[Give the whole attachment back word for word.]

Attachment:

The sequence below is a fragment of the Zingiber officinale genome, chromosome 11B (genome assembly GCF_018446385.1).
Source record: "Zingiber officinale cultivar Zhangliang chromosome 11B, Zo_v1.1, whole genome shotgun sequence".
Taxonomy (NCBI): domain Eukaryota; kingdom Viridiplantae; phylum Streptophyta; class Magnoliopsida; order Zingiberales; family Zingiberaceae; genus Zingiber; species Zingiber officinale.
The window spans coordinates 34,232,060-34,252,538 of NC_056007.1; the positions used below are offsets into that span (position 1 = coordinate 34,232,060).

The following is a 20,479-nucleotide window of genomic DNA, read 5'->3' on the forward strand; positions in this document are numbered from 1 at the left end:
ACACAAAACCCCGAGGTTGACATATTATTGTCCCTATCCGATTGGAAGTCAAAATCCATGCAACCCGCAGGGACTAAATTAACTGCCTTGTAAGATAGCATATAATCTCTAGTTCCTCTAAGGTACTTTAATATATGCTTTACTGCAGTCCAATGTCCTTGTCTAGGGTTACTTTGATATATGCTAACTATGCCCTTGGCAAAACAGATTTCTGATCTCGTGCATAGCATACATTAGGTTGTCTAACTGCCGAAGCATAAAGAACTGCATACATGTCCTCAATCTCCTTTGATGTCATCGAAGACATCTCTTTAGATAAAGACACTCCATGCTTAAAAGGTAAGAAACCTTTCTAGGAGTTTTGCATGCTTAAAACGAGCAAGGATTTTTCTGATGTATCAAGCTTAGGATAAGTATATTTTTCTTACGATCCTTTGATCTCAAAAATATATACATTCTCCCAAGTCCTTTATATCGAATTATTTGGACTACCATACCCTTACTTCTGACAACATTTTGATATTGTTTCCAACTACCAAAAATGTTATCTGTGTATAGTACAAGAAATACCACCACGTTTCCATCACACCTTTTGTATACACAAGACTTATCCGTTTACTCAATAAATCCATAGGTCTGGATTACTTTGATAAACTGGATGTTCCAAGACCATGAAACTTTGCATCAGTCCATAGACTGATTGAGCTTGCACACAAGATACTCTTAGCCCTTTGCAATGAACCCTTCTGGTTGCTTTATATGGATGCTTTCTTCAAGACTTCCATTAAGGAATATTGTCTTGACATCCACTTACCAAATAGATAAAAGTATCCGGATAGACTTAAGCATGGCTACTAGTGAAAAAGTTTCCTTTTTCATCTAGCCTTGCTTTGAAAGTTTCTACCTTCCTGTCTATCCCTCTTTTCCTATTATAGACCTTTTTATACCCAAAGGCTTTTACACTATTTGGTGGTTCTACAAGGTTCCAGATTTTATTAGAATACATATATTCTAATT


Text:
The sequence below is a fragment of the Zingiber officinale genome, chromosome 11B (genome assembly GCF_018446385.1).
Source record: "Zingiber officinale cultivar Zhangliang chromosome 11B, Zo_v1.1, whole genome shotgun sequence".
Taxonomy (NCBI): domain Eukaryota; kingdom Viridiplantae; phylum Streptophyta; class Magnoliopsida; order Zingiberales; family Zingiberaceae; genus Zingiber; species Zingiber officinale.
The window spans coordinates 34,232,060-34,252,538 of NC_056007.1; the positions used below are offsets into that span (position 1 = coordinate 34,232,060).

The following is a 20,479-nucleotide window of genomic DNA, read 5'->3' on the forward strand; positions in this document are numbered from 1 at the left end:
ACACAAAACCCCGAGGTTGACATATTATTGTCCCTATCCGATTGGAAGTCAAAATCCATGCAACCCGCAGGGACTAAATTAACTGCCTTGTAAGATAGCATATAATCTCTAGTTCCTCTAAGGTACTTTAATATATGCTTTACTGCAGTCCAATGTCCTTGTCTAGGGTTACTTTGATATATGCTAACTATGCCCTTGGCAAAACAGATTTCTGATCTCGTGCATAGCATACATTAGGTTGTCTAACTGCCGAAGCATAAAGAACTGCATACATGTCCTCAATCTCCTTTGATGTCATCGAAGACATCTCTTTAGATAAAGACACTCCATGCTTAAAAGGTAAGAAACCTTTCTAGGAGTTTTGCATGCTTAAAACGAGCAAGGATTTTTCTGATGTATCAAGCTTAGGATAAGTATATTTTTCTTACGATCCTTTGATCTCAAAAATATATACATTCTCCCAAGTCCTTTATATCGAATTATTTGGACTACCATACCCTTACTTCTGACAACATTTTGATATTGTTTCCAACTACCAAAAATGTTATCTGTGTATAGTACAAGAAATACCACCACGTTTCCATCACACCTTTTGTATACACAAGACTTATCCGTTTACTCAATAAATCCATAGGTCTGGATTACTTTGATAAACTGGATGTTCCAAGACCATGAAACTTTGCATCAGTCCATAGACTGATTGAGCTTGCACACAAGATACTCTTAGCCCTTTGCAATGAACCCTTCTGGTTGCTTTATATGGATGCTTTCTTCAAGACTTCCATTAAGGAATATTGTCTTGACATCCACTTACCAAATAGATAAAAGTATCCGGATAGACTTAAGCATGGCTACTAGTGAAAAAGTTTCCTTTTTCATCTAGCCTTGCTTTGAAAGTTTCTACCTTCCTGTCTATCCCTCTTTTCCTATTATAGACCTTTTTATACCCAAAGGCTTTTACACTATTTGGTGGTTCTACAAGGTTCCAGATTTTATTAGAATACATATATTCTAATT